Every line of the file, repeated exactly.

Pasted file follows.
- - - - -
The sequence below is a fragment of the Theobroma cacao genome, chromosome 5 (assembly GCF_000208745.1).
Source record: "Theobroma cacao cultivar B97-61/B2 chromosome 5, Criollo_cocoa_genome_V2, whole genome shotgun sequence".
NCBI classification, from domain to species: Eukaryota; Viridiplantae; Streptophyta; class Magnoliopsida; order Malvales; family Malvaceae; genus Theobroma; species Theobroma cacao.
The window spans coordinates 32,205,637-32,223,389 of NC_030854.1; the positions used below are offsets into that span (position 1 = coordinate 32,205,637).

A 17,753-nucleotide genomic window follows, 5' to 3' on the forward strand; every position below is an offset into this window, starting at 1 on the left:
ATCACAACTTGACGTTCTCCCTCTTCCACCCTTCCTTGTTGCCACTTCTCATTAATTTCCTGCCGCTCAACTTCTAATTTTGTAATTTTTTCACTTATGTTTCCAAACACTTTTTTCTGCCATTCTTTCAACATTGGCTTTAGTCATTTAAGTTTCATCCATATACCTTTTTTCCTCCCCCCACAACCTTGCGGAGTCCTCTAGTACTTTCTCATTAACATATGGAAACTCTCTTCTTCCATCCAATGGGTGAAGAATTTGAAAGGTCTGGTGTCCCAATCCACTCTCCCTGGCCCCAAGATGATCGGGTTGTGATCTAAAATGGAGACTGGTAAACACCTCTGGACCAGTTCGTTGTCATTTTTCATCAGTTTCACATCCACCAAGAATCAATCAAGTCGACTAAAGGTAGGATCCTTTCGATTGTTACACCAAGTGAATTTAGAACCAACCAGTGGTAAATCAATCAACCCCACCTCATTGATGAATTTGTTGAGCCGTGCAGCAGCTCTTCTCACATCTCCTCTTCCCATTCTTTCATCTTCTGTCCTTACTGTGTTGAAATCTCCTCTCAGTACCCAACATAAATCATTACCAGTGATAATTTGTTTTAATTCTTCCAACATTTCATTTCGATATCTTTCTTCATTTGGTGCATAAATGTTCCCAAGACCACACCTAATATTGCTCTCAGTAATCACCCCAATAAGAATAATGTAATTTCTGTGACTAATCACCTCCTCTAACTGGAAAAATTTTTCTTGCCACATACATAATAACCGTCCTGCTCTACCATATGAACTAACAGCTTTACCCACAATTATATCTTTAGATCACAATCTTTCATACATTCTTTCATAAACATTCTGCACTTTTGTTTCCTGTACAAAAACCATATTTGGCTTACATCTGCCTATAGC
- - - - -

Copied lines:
The sequence below is a fragment of the Theobroma cacao genome, chromosome 5 (assembly GCF_000208745.1).
Source record: "Theobroma cacao cultivar B97-61/B2 chromosome 5, Criollo_cocoa_genome_V2, whole genome shotgun sequence".
NCBI classification, from domain to species: Eukaryota; Viridiplantae; Streptophyta; class Magnoliopsida; order Malvales; family Malvaceae; genus Theobroma; species Theobroma cacao.
The window spans coordinates 32,205,637-32,223,389 of NC_030854.1; the positions used below are offsets into that span (position 1 = coordinate 32,205,637).

A 17,753-nucleotide genomic window follows, 5' to 3' on the forward strand; every position below is an offset into this window, starting at 1 on the left:
ATCACAACTTGACGTTCTCCCTCTTCCACCCTTCCTTGTTGCCACTTCTCATTAATTTCCTGCCGCTCAACTTCTAATTTTGTAATTTTTTCACTTATGTTTCCAAACACTTTTTTCTGCCATTCTTTCAACATTGGCTTTAGTCATTTAAGTTTCATCCATATACCTTTTTTCCTCCCCCCACAACCTTGCGGAGTCCTCTAGTACTTTCTCATTAACATATGGAAACTCTCTTCTTCCATCCAATGGGTGAAGAATTTGAAAGGTCTGGTGTCCCAATCCACTCTCCCTGGCCCCAAGATGATCGGGTTGTGATCTAAAATGGAGACTGGTAAACACCTCTGGACCAGTTCGTTGTCATTTTTCATCAGTTTCACATCCACCAAGAATCAATCAAGTCGACTAAAGGTAGGATCCTTTCGATTGTTACACCAAGTGAATTTAGAACCAACCAGTGGTAAATCAATCAACCCCACCTCATTGATGAATTTGTTGAGCCGTGCAGCAGCTCTTCTCACATCTCCTCTTCCCATTCTTTCATCTTCTGTCCTTACTGTGTTGAAATCTCCTCTCAGTACCCAACATAAATCATTACCAGTGATAATTTGTTTTAATTCTTCCAACATTTCATTTCGATATCTTTCTTCATTTGGTGCATAAATGTTCCCAAGACCACACCTAATATTGCTCTCAGTAATCACCCCAATAAGAATAATGTAATTTCTGTGACTAATCACCTCCTCTAACTGGAAAAATTTTTCTTGCCACATACATAATAACCGTCCTGCTCTACCATATGAACTAACAGCTTTACCCACAATTATATCTTTAGATCACAATCTTTCATACATTCTTTCATAAACATTCTGCACTTTTGTTTCCTGTACAAAAACCATATTTGGCTTACATCTGCCTATAGC